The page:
Brexit is now providing new urgency. Once Britain leaves the EU, it must forge its own free trade agreements that allow it to sell goods to other nations without incurring costly tariffs. But FTAs typically stipulate that cars must contain a certain percentage of components from the country of manufacture, under “rules of origin” regulations. Experts believe that for the UK that could mean at least half of all parts will need to be sourced domestically.
Of those 30,000 components in modern vehicles, each one may contain 30 sub-components and have passed through 15 countries during the course of its production, according to Clepa, the European supply chain organisation. With many of the parts going into Tier One components coming from overseas, it is therefore highly likely that the true UK make-up of vehicle components is far lower than 44 per cent, making the gap to be bridged even larger.
Without clearing the parts threshold, the cars made on British production lines would be subject to WTO tariffs of 10 per cent — making them much more expensive. An obvious solution would be to force carmakers in the UK to buy from domestic suppliers. But in many cases, the parts are not available.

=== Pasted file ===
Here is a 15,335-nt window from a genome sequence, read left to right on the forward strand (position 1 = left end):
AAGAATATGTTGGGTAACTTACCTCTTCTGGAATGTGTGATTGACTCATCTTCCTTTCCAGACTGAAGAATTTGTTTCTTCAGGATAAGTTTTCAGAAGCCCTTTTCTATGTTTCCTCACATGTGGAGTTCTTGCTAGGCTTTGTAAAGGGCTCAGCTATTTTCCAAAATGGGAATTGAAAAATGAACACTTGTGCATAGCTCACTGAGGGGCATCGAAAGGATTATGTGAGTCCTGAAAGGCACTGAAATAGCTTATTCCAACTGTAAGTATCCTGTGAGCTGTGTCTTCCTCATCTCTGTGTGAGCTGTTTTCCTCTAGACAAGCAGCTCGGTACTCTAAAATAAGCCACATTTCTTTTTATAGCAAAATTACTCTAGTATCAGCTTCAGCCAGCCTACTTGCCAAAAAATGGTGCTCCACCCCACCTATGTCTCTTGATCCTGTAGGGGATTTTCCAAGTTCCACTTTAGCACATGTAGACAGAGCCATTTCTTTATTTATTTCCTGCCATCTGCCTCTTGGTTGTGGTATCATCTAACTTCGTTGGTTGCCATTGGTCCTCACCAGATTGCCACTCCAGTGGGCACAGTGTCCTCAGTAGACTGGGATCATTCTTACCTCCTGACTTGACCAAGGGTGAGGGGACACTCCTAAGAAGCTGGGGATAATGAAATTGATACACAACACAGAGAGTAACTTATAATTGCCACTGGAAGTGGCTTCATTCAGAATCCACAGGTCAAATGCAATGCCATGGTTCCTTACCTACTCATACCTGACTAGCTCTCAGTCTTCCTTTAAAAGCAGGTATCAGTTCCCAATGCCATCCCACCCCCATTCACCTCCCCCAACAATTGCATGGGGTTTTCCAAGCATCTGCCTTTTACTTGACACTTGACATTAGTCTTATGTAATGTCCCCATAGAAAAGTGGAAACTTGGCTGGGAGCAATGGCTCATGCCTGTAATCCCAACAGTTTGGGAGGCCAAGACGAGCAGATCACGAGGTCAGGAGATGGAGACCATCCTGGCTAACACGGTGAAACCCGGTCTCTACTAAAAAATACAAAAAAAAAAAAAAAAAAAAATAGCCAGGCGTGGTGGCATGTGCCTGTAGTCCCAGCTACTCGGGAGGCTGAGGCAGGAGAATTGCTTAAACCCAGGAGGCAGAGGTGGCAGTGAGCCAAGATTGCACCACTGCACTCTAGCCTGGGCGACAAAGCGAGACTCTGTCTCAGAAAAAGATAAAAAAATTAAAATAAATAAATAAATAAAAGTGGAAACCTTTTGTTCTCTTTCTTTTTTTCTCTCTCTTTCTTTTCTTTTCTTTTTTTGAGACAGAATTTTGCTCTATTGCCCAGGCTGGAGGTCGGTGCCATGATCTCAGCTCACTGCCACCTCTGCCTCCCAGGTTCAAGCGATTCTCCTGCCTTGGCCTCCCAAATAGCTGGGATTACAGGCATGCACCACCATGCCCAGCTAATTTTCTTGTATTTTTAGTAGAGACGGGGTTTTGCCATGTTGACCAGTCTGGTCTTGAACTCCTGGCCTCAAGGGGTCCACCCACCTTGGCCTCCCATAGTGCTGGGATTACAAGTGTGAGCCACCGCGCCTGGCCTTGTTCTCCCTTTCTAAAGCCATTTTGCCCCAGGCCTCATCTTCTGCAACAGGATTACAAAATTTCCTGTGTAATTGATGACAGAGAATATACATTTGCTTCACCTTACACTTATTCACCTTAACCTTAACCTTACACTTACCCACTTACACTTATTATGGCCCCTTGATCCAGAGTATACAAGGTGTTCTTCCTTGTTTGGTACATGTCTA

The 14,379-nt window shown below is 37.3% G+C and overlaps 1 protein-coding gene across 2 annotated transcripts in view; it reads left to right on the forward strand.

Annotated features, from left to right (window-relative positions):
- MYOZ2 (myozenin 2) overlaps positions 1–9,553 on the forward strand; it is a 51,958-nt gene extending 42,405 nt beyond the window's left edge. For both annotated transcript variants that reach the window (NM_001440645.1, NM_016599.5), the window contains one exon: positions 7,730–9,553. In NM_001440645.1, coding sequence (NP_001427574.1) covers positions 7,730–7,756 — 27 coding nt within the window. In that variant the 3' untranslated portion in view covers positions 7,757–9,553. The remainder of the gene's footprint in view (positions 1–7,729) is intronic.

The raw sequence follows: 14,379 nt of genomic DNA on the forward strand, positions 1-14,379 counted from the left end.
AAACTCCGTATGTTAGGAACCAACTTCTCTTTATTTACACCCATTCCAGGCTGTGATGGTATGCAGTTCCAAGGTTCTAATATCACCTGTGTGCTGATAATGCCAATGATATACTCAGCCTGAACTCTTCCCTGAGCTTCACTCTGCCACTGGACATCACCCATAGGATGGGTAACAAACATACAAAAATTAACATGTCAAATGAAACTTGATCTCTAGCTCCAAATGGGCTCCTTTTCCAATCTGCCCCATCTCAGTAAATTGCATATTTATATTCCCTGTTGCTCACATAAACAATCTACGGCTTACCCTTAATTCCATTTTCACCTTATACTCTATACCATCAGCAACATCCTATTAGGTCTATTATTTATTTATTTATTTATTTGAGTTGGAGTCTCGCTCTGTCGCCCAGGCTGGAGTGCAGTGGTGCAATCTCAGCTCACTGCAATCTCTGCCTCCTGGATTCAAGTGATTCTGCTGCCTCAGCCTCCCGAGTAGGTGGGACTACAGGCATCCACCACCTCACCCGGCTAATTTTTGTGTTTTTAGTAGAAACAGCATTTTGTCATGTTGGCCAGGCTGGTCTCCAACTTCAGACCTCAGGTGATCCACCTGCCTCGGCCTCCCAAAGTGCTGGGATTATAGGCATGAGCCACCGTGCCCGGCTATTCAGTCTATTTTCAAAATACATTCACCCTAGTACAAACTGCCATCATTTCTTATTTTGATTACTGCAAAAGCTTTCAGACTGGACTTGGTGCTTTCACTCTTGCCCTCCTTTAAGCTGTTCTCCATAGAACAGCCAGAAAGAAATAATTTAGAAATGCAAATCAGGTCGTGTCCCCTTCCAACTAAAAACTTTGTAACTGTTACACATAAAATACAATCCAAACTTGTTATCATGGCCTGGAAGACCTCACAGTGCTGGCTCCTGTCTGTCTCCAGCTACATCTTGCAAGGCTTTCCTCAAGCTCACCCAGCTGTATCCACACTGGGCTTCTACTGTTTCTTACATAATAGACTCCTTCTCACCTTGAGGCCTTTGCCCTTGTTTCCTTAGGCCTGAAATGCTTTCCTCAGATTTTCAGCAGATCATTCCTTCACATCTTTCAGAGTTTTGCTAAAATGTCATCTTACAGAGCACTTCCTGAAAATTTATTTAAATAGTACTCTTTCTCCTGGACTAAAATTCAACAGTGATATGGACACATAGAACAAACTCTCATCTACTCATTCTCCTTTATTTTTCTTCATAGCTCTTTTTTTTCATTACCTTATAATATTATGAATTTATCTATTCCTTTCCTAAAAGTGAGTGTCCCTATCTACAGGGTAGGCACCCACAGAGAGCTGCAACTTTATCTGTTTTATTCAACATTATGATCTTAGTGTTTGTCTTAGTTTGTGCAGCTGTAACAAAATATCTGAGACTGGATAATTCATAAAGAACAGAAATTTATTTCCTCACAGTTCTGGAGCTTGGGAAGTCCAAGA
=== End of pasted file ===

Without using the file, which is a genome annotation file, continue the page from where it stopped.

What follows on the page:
Land Rover, which has annual production touching 600,000 vehicles, buys 40 per cent of its materials from Europe. For the recent launch of the £60,000 Range Rover Velar it convinced a French bumper company, Plastic Omnium, to set up operations in Britain, with the promise of work supplying other models in its range.
But such an arrangement cannot be replicated with more complex parts. From alloy wheels to in-car electronics, many of the components are difficult to build at scale in a market where vehicle output is less than one-third of the size of Germany, which produces 6m a year.
“It’s not like you could do everything in the UK,” says Nigel Stein, chief executive of British manufacturing group GKN. “In today’s economy you have to have economic scale and you’re not going to have it in every country in the world.”